"That is such an overused trope!" you might say.

And you might be right. If you look at the examples on the page I linked, there are a ton. Maybe that's because it's super convenient when you don't want your characters wandering off. Maybe it's because it's a lot of fun. You can decide for yourself. For me, it's a bit of both.

Because, see, if you have a way out, insisting you can't leave gives you a little thing called a false dilemma. Which is something I find irritating and try to avoid. Say my options were "try to find the killer and stop them" or "wait around until they kill us too" while there is a perfectly good way off the island. That's not going to work for me. In my case, the choice is more like "stay here" or "swim a few miles in the frigid Pacific."

Friday, February 10, 2017

From the Start It Was Shaky and the Characters Rash

For anyone just joining us, last week I talked about characters, their connections to each other, and using those connections in the course of character creation. And already, this has begun to pay off.

I had one character, a man with a British accent and a newly discovered psychic ability that he doesn't particularly want. I had two… and a half scenes in my head involving this fellow. And a girl, woman, whatever, of some sort. See, psychometric visions are not, in any way, pleasant. More like being electrocuted from inside your own skull. So I had this whole thing with a box and a vision and a nosebleed, and for some reason this girl who decided to play Florence Nightingale.

Tuesday, February 7, 2017

Making Connections

I was reading something the other day. It was an article on the best point to start watching certain shows, because sometimes they take a few episodes, or seasons, to really get going. Anyway, it said something about a group of characters working best when "everyone kind of has a piece of everyone else." I actually had to stop reading and write myself a note on my upcoming ensemble cast project:

It's not the differences. It's the similarities. Give them something to relate to in each other.

I think too often I try to make the cast too varied. If you have, say, six characters, you want them to be different from each other. Obviously. Because if two characters are filling the same role in the story, one of them is redundant and needs to die. But what happens, to me, anyway, is that each character becomes radically different from the rest.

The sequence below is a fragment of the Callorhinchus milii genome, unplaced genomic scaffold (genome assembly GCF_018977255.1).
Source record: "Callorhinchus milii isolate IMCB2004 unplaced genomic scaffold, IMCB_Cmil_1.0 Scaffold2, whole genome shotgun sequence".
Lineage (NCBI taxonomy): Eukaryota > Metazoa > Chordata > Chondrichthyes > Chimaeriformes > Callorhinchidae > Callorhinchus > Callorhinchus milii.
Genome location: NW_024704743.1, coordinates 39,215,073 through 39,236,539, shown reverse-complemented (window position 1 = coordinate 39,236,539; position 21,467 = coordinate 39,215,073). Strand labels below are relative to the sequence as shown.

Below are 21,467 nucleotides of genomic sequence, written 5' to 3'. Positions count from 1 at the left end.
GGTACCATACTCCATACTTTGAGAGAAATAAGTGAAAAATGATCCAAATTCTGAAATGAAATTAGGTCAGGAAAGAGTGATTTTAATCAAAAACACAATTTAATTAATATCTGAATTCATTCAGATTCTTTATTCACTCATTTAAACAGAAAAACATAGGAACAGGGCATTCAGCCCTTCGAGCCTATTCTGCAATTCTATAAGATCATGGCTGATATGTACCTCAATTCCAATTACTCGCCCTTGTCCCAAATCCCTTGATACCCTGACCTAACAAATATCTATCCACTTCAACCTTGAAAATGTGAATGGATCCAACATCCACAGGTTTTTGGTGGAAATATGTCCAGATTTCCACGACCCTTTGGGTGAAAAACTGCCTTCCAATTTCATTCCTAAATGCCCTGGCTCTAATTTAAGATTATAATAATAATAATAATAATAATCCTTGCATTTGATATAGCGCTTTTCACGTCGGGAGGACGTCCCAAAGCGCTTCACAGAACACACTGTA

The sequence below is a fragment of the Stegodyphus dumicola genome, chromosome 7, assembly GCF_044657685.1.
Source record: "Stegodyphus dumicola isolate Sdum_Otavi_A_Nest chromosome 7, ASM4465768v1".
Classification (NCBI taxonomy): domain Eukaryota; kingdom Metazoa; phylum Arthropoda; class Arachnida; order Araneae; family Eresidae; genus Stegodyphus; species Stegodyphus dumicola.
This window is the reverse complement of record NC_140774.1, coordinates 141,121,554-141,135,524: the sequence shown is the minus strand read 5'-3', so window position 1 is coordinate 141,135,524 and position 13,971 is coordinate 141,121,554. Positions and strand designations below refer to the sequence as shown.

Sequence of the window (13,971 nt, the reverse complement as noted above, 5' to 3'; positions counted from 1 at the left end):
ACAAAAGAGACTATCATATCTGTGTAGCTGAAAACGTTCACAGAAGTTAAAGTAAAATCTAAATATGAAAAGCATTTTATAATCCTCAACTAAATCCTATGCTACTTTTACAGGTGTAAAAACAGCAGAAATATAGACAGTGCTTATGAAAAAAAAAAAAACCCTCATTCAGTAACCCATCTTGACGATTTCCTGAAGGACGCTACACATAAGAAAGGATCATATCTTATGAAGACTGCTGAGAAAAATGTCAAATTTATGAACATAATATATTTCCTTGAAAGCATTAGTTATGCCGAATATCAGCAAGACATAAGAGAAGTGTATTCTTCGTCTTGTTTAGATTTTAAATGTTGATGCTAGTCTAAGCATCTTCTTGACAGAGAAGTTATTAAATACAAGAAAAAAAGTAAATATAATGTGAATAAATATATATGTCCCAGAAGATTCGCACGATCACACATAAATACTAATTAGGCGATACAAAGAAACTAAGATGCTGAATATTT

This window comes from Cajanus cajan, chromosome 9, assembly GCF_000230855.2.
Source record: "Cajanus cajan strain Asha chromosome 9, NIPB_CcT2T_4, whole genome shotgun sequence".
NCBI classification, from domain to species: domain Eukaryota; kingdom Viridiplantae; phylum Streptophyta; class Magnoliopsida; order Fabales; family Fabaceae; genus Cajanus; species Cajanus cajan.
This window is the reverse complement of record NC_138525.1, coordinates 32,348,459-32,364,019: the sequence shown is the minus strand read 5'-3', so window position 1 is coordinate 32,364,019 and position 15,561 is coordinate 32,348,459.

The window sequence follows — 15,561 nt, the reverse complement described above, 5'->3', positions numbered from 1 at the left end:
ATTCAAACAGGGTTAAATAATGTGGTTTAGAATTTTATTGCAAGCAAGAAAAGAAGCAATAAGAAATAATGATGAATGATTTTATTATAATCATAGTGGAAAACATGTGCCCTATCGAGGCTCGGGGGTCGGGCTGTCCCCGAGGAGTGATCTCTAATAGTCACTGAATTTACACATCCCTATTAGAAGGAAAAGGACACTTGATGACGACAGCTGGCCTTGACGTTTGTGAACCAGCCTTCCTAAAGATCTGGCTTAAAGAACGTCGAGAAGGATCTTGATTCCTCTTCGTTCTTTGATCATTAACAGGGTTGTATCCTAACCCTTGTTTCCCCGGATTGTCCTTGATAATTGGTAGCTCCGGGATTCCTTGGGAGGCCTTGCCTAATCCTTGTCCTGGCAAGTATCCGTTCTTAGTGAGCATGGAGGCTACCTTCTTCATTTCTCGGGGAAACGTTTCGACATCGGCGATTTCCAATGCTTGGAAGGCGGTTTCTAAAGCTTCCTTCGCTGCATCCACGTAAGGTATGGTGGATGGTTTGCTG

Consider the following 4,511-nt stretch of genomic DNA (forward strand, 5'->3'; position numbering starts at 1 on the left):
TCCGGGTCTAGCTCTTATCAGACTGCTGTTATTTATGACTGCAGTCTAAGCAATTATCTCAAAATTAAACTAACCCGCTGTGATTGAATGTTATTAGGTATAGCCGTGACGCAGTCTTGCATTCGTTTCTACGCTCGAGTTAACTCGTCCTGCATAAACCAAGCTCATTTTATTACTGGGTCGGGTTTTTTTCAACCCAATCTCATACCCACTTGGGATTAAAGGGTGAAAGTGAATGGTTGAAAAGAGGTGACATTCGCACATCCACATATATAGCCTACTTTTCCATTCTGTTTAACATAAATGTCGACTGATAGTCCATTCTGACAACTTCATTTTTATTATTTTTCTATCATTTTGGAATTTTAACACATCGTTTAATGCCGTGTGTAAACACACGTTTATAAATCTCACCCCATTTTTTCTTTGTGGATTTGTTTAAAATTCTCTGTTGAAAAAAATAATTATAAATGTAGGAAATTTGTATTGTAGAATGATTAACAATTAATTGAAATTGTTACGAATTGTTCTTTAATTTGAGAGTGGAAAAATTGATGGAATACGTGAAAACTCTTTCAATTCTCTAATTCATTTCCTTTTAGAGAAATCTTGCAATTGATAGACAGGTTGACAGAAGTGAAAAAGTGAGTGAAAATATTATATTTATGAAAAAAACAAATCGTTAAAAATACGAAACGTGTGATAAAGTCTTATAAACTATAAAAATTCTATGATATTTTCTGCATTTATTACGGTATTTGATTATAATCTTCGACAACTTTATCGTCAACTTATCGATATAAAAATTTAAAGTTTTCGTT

So one character ends up being an upper crust Bostonian, and another is a poor hippy from San Francisco. They would have been from Portland, but that's too close in latitude to Boston. And then we throw in a Cajun from Baton Rouge (which my brain pronounces in a wacky pseudo-French accent every time) for good measure. Very different characters, from very different backgrounds. They're very different, you know.

Friday, February 3, 2017

How Far We've Come

It's been a year (367 days, technically) since I started this thing. So what do I have to show for it?

  • 1 50,000 word novel
  • 2 10,000 word novelettes
  • 6 short stories, varying lengths
  • 108 blog posts (including this one)

That may not seem like a lot, but that's about 77,000 words of just fiction, while first finishing my degree and then working full time. Nine distinct worlds, each with their own characters and rules and personality. And still thinking of something half-intelligent to say twice a week. That's a lot of writing.

But nothing published, you remind me.

That's true. I set out to be a "real" writer. That is, a writer who makes money writing, or at least is known beyond their group of friends. A writer who has their words printed in a book somewhere. And I haven't done that. Yet.